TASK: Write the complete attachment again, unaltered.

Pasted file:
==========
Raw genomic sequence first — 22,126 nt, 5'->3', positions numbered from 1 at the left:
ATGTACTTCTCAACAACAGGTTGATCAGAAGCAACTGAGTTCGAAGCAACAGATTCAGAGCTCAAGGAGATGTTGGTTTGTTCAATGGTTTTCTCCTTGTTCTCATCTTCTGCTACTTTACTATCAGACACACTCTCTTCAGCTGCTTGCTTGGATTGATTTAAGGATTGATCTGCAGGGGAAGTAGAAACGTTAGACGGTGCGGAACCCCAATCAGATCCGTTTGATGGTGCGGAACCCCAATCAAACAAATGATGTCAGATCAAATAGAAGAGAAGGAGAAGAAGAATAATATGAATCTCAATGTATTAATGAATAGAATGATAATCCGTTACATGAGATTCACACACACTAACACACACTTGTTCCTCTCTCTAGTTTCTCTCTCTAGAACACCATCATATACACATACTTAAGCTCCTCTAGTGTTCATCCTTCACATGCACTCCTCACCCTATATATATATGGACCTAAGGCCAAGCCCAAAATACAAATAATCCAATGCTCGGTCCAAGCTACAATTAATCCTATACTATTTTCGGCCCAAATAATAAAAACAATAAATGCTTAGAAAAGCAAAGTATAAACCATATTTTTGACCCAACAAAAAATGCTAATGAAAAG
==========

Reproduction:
Raw genomic sequence first — 22,126 nt, 5'->3', positions numbered from 1 at the left:
ATGTACTTCTCAACAACAGGTTGATCAGAAGCAACTGAGTTCGAAGCAACAGATTCAGAGCTCAAGGAGATGTTGGTTTGTTCAATGGTTTTCTCCTTGTTCTCATCTTCTGCTACTTTACTATCAGACACACTCTCTTCAGCTGCTTGCTTGGATTGATTTAAGGATTGATCTGCAGGGGAAGTAGAAACGTTAGACGGTGCGGAACCCCAATCAGATCCGTTTGATGGTGCGGAACCCCAATCAAACAAATGATGTCAGATCAAATAGAAGAGAAGGAGAAGAAGAATAATATGAATCTCAATGTATTAATGAATAGAATGATAATCCGTTACATGAGATTCACACACACTAACACACACTTGTTCCTCTCTCTAGTTTCTCTCTCTAGAACACCATCATATACACATACTTAAGCTCCTCTAGTGTTCATCCTTCACATGCACTCCTCACCCTATATATATATGGACCTAAGGCCAAGCCCAAAATACAAATAATCCAATGCTCGGTCCAAGCTACAATTAATCCTATACTATTTTCGGCCCAAATAATAAAAACAATAAATGCTTAGAAAAGCAAAGTATAAACCATATTTTTGACCCAACAAAAAATGCTAATGAAAAG